If you leave it to the “qualified” people, it’s going to be politicians and the NRA, and look where that has gotten you so far.

    At least these kids are starting a movement, and their “qualifications” is being shot at… that’s a qualification NO ONE should have.

  16. I understand that in today’s environment, politics pervades nearly every corner of our culture, and that public figures (e.g. the hosts) feel they are obligated and empowered to use their platform to share their opinion and participate in the debate. Of course they have the right to do so. I for one, however, would appreciate civic and cultural spheres less besieged by day-to-day politics. The intrusion of politics has a deleterious effect on our cultural institutions (including this podcast lately). The gun debate is everywhere one looks and listens right now, and it is often poorly informed and overrun with outrage. When I tune into Still Untitled, I want to hear about tech, arts, pop culture, and making things, and get a little mental separation from the fires burning elsewhere on the internet. I appreciate relevance of the discussion of guns in making (I just watched Adam customize a Nerf sniper rifle the other day, making it look much more like a real weapon). Beyond that, the gun control debate is irrelevant to the show and, as stated, there is no special expertise about gun control amongst the hosts, and they didn’t bring any outside expert or even differing viewpoint on for the discussion- so how does this conversation provide value to the show? Just one customer’s vote for more tech, less politics.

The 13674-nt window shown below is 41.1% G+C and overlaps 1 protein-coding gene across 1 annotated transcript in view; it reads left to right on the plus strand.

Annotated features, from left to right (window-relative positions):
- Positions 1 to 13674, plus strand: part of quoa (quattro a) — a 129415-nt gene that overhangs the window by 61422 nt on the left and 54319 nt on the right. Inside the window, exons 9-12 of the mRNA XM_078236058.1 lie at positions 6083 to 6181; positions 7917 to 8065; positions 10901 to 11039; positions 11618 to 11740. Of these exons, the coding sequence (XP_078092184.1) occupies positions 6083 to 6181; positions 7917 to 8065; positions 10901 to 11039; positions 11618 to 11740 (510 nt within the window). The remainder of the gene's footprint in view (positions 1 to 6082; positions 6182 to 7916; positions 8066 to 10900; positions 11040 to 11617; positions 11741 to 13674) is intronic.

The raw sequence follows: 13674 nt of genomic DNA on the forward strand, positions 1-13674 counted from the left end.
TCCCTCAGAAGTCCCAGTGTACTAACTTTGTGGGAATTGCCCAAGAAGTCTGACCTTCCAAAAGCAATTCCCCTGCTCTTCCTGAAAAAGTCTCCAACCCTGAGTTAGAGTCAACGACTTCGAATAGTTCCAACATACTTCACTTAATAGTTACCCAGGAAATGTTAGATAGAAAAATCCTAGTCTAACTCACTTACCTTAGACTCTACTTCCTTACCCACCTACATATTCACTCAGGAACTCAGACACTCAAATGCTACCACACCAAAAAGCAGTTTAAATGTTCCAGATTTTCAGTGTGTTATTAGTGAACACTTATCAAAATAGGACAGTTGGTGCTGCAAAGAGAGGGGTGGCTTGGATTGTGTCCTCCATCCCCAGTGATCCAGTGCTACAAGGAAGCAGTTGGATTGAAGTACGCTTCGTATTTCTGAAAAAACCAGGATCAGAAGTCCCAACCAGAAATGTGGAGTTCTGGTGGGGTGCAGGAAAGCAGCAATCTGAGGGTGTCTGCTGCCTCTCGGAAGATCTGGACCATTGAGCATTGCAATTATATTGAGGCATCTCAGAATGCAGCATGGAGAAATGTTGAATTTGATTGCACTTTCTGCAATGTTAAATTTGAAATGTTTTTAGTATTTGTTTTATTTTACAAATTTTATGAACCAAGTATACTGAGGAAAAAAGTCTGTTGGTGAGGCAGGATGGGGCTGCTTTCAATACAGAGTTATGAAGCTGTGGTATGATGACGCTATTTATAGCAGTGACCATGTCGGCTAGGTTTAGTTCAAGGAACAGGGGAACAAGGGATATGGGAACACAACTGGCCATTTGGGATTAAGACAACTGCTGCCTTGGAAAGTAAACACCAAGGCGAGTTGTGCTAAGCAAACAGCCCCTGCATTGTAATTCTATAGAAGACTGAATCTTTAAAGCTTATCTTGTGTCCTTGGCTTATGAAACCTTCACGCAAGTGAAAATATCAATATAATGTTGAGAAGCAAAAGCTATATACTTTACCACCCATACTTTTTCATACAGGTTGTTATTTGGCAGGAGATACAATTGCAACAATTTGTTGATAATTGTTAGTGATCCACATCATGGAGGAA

17. Love, love, love loved this episode. For a variety of reasons…I believe I’m on the same page as you all. Have a great week!

  18. Okay, I’m going to weigh in on this thread because I was referenced in this podcast.

    I’m the individual who posted to Adam on Twitter this past week with regard to Mythbuster’s role over the past decade to (at least in part) inform our current ‘gun culture’. I believed the word I used in my tweet was ‘fetishize’.

    Adam responded to my tweet with a defense stating that Mythbuster’s (repeated and ongoing) use of (fully automatic and semi automatic) guns did not preclude, infringe upon, or limit his ability to weigh in on current gun issues.

    1. Of course not Adam. Nobody assumes that your voice should be silenced, nor did I state that should be the case in any way, shape or form in my tweet. Please re-read my original tweet for content and clarity.